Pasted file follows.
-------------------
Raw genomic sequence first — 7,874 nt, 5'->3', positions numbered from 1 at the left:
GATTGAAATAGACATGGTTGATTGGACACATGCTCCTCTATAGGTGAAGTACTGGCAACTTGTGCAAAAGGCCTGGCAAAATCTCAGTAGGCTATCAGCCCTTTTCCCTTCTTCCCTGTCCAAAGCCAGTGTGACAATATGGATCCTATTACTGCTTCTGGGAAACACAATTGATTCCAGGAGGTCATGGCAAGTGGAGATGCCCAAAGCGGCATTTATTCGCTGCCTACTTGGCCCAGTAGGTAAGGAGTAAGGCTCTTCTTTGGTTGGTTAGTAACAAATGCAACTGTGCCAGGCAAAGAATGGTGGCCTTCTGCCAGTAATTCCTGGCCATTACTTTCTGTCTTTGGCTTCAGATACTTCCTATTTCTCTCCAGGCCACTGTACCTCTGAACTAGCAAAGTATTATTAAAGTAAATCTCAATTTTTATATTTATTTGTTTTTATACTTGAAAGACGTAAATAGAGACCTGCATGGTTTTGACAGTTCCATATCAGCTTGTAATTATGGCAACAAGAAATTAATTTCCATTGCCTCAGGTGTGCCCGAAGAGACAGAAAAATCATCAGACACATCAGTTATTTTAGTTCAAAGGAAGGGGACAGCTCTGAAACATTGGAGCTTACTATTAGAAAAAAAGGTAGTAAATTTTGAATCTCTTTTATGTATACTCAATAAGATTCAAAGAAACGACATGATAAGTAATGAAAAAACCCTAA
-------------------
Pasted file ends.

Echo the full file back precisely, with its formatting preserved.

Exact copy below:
Raw genomic sequence first — 7,874 nt, 5'->3', positions numbered from 1 at the left:
GATTGAAATAGACATGGTTGATTGGACACATGCTCCTCTATAGGTGAAGTACTGGCAACTTGTGCAAAAGGCCTGGCAAAATCTCAGTAGGCTATCAGCCCTTTTCCCTTCTTCCCTGTCCAAAGCCAGTGTGACAATATGGATCCTATTACTGCTTCTGGGAAACACAATTGATTCCAGGAGGTCATGGCAAGTGGAGATGCCCAAAGCGGCATTTATTCGCTGCCTACTTGGCCCAGTAGGTAAGGAGTAAGGCTCTTCTTTGGTTGGTTAGTAACAAATGCAACTGTGCCAGGCAAAGAATGGTGGCCTTCTGCCAGTAATTCCTGGCCATTACTTTCTGTCTTTGGCTTCAGATACTTCCTATTTCTCTCCAGGCCACTGTACCTCTGAACTAGCAAAGTATTATTAAAGTAAATCTCAATTTTTATATTTATTTGTTTTTATACTTGAAAGACGTAAATAGAGACCTGCATGGTTTTGACAGTTCCATATCAGCTTGTAATTATGGCAACAAGAAATTAATTTCCATTGCCTCAGGTGTGCCCGAAGAGACAGAAAAATCATCAGACACATCAGTTATTTTAGTTCAAAGGAAGGGGACAGCTCTGAAACATTGGAGCTTACTATTAGAAAAAAAGGTAGTAAATTTTGAATCTCTTTTATGTATACTCAATAAGATTCAAAGAAACGACATGATAAGTAATGAAAAAACCCTAA